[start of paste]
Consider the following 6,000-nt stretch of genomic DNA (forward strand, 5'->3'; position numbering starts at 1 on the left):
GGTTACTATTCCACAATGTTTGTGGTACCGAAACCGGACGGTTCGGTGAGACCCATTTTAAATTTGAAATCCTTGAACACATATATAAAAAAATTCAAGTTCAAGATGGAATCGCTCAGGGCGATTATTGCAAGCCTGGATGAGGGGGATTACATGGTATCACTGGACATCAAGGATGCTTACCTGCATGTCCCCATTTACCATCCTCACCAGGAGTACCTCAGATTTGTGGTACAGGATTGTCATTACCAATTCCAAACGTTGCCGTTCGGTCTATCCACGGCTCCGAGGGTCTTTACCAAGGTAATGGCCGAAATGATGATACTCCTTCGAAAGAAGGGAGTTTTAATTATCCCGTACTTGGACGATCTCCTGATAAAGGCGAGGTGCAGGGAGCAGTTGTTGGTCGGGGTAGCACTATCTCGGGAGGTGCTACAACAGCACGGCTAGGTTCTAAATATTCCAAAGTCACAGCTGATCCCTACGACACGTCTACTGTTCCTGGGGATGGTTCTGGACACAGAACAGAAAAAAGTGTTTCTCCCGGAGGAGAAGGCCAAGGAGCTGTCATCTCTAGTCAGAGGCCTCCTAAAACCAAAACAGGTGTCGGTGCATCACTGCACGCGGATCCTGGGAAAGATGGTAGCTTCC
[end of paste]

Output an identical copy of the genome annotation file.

Consider the following 6,000-nt stretch of genomic DNA (forward strand, 5'->3'; position numbering starts at 1 on the left):
GGTTACTATTCCACAATGTTTGTGGTACCGAAACCGGACGGTTCGGTGAGACCCATTTTAAATTTGAAATCCTTGAACACATATATAAAAAAATTCAAGTTCAAGATGGAATCGCTCAGGGCGATTATTGCAAGCCTGGATGAGGGGGATTACATGGTATCACTGGACATCAAGGATGCTTACCTGCATGTCCCCATTTACCATCCTCACCAGGAGTACCTCAGATTTGTGGTACAGGATTGTCATTACCAATTCCAAACGTTGCCGTTCGGTCTATCCACGGCTCCGAGGGTCTTTACCAAGGTAATGGCCGAAATGATGATACTCCTTCGAAAGAAGGGAGTTTTAATTATCCCGTACTTGGACGATCTCCTGATAAAGGCGAGGTGCAGGGAGCAGTTGTTGGTCGGGGTAGCACTATCTCGGGAGGTGCTACAACAGCACGGCTAGGTTCTAAATATTCCAAAGTCACAGCTGATCCCTACGACACGTCTACTGTTCCTGGGGATGGTTCTGGACACAGAACAGAAAAAAGTGTTTCTCCCGGAGGAGAAGGCCAAGGAGCTGTCATCTCTAGTCAGAGGCCTCCTAAAACCAAAACAGGTGTCGGTGCATCACTGCACGCGGATCCTGGGAAAGATGGTAGCTTCC